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What tools and spare parts do you always carry?


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We all want Ed’s hands and brains if any prewar cars breakdown on a drive. I struggled with a problem for two weeks he diagnosed and fixed the distributor in less than 15 minutes then set the points so well it decreased the running temp and increased the gas mileage by 2 miles per gallon. I would let him ride in the back seat instead of the trunk too. 
dave s 

Edited by SC38dls (see edit history)
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Change a tire in the driveway with just what you have in the car.  Be sure to drive it around the block and come back before putting the other tire back on.    This exercise will cover the tools necessary for one big issue.

 

Also:

 

1.   Oil

2.   Antifreeze

3.   A tow strap

4.  Obviously a fire extinguisher,   and if you really want to cover your bases Ed swears by these:

 

https://elementfire.com/

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Be sure the jack fits under the car with a FLAT tire……..don’t check it for clearance will the tires inflated……been there, done that. 🫣

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1 hour ago, edinmass said:

Be sure the jack fits under the car with a FLAT tire……..don’t check it for clearance will the tires inflated……been there, done that. 🫣

I recommend a bottle jack to lift the frame and a scissors jack to lift the axle, especially for rear wheels under "voluptuous" fenders such as on my 1934 Pierce.  Ask me how I know....

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12 hours ago, Grimy said:

I recommend a bottle jack to lift the frame and a scissors jack to lift the axle, especially for rear wheels under "voluptuous" fenders such as on my 1934 Pierce.  Ask me how I know....

And add a couple of 15-inch squares of plywood to position under those jacks...ask me about that too....

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You don't want to fill your trunk with spares and tools, but you need a few things just in case. Prepare for the most common, easily fixed situations and pack accordingly.

  • Tool kit. I have a flat folding tool kit I got from Lowe's that includes sockets and wrenches and a multi-tip screwdriver, to which I added a razor knife and a set of allen wrenches. 10x20x2 inches like a big book, so it slides into the trunk just about anywhere without taking up much room. Much better than a tool box.
  • Fan belt(s). Common failures and they don't take up much space.
  • Cap/rotor/points/condenser/coil/plugs. Again, small things that don't take up much room but are common issues on the road.
  • Quart of oil, gallon of coolant
  • Fuel line and spare hose clamps. Just a few feet, just in case.
  • Spare electric fuel pump. If you already have one on the car in addition to your mechanical pump/vacuum tank, you probably won't need it. If you don't, you might need it if your primary system goes south. Easy to install by the side of the road to get you home in a pinch. The Airtex pumps don't take up much room and are simple to install almost anywhere.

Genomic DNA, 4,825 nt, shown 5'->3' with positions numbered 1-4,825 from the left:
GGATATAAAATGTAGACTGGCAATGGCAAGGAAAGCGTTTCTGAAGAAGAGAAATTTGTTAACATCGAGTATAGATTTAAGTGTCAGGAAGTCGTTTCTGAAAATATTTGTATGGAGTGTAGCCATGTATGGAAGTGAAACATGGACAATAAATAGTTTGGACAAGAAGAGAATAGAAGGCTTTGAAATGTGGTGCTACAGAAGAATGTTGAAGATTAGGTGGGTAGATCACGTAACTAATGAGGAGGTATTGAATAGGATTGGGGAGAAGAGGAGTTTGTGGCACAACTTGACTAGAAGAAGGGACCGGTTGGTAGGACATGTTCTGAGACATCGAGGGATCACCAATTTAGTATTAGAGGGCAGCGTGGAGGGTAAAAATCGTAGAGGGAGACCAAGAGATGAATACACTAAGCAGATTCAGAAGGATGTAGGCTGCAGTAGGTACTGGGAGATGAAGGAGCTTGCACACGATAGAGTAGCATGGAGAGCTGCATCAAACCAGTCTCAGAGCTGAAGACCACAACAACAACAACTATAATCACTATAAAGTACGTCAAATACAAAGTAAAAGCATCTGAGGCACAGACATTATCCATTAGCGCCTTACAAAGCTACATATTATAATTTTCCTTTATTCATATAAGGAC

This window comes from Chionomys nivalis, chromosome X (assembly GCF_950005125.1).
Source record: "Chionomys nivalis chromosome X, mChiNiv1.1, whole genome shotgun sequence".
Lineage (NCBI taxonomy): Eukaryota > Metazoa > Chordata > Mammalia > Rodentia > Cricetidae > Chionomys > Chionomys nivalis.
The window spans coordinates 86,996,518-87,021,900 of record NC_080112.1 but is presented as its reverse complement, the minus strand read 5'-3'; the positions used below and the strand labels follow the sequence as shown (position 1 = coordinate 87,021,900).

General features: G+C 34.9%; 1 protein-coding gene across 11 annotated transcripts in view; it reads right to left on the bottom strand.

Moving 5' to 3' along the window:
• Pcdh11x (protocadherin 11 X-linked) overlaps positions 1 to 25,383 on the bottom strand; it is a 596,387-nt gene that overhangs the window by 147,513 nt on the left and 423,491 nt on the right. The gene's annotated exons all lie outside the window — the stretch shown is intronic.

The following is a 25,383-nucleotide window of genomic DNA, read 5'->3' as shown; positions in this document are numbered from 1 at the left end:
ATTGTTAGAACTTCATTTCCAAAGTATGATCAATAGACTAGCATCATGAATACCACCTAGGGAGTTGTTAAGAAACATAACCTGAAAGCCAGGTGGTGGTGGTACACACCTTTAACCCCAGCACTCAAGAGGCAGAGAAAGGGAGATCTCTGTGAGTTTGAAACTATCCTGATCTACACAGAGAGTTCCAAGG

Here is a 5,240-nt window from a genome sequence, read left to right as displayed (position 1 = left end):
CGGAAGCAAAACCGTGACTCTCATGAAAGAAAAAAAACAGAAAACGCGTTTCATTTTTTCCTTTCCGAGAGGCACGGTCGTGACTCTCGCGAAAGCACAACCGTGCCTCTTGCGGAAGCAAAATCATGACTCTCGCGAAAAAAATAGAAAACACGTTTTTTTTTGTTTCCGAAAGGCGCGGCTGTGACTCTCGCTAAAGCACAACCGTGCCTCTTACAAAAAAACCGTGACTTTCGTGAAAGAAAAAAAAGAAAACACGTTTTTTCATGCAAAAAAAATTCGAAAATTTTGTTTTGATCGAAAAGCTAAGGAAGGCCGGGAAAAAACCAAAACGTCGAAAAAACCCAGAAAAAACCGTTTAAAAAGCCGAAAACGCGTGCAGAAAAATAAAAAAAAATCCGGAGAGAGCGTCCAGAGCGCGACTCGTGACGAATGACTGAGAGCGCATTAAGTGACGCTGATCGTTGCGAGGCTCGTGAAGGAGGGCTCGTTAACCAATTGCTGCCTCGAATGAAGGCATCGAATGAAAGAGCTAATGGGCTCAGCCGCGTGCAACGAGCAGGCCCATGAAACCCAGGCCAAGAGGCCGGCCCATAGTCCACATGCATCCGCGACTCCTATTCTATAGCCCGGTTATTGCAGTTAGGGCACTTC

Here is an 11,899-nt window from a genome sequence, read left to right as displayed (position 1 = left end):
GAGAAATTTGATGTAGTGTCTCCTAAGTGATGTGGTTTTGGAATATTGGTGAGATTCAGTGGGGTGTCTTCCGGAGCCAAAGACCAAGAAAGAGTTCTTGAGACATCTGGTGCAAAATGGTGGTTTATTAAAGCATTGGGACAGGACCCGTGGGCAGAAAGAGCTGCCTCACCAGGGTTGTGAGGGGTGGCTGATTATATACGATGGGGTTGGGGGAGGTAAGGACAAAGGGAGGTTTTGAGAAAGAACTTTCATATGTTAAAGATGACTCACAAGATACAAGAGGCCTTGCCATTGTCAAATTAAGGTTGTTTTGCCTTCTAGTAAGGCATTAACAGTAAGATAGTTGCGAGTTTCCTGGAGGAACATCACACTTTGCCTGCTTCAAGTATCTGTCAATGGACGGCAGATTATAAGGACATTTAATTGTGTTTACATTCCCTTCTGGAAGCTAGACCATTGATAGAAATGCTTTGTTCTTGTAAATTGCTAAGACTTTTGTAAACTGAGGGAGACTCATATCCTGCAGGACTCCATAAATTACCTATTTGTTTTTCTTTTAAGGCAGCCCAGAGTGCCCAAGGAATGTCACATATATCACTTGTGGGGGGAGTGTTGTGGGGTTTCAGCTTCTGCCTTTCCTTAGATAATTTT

• Jack and lug wrench. I have a small aluminum jack that works well and clears all our cars' frames. It doesn't weigh much, although it is oddly shaped and takes up a bit of space. Recently had a flat and we had a spare on board but no jack and had to call for assistance. Ugh.
  • One of those small electrical kits from the auto parts store. A few feet of wire, various connectors, and a set of electrical pliers. If you feel like you'll be doing some serious electrical troubleshooting on the side of the road, include a test light.

That list of stuff shouldn't take up much room in your trunk, beyond the jack and gallon of coolant. If you need more than that, you're calling a flatbed anyway. Prepare for the common things to go wrong, be ready to tackle issues as they arise, and don't fill the trunk with junk you'll never use. If your car is properly sorted and you've been driving it regularly, these things should all be placebos anyway. I take them mostly for good luck, but have never needed to repair anything by the side of the road beyond replacing a voltage regulator in a hotel parking lot, which required only a screwdriver.

 

Drive your car a lot. Fix whatever goes wrong. That's by far the best way to make it reliable for trips.

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1. Set of points

2. Screw driver to replace and set the points/cap removal  

3. 1 qt oil

4. Cellphone to call a tow if needed :(

5. A very small floor jack. I do not use a widow maker jack under any circumstances

6. St Christopher medallion on the visor. 

 

I'm pleased to say I have not had to use any of these parts or tools over the past 10 years.  Maybe the #6 item has something to do with it.     

 

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On 7/7/2022 at 1:34 AM, Matt Harwood said:

That list of stuff shouldn't take up much room in your trunk, beyond the jack and gallon of coolant. If you need more than that, you're calling a flatbed anyway.

Solid list, funnily enough storage space for rally’s is one of the reasons I picked the 22 cad 5 passenger. Original toolkit (with a modern hammer and some screwdrivers that were missing) and some sockets fit neatly in the boot in their original home. Electrical spares under the drivers seat take up about 1/3 of the space.

 

So that leaves all of the storage in the boot, under the rear seat and the flaps in the doors (and the boot is factory locked, as are the doors) very practical for rally’s 

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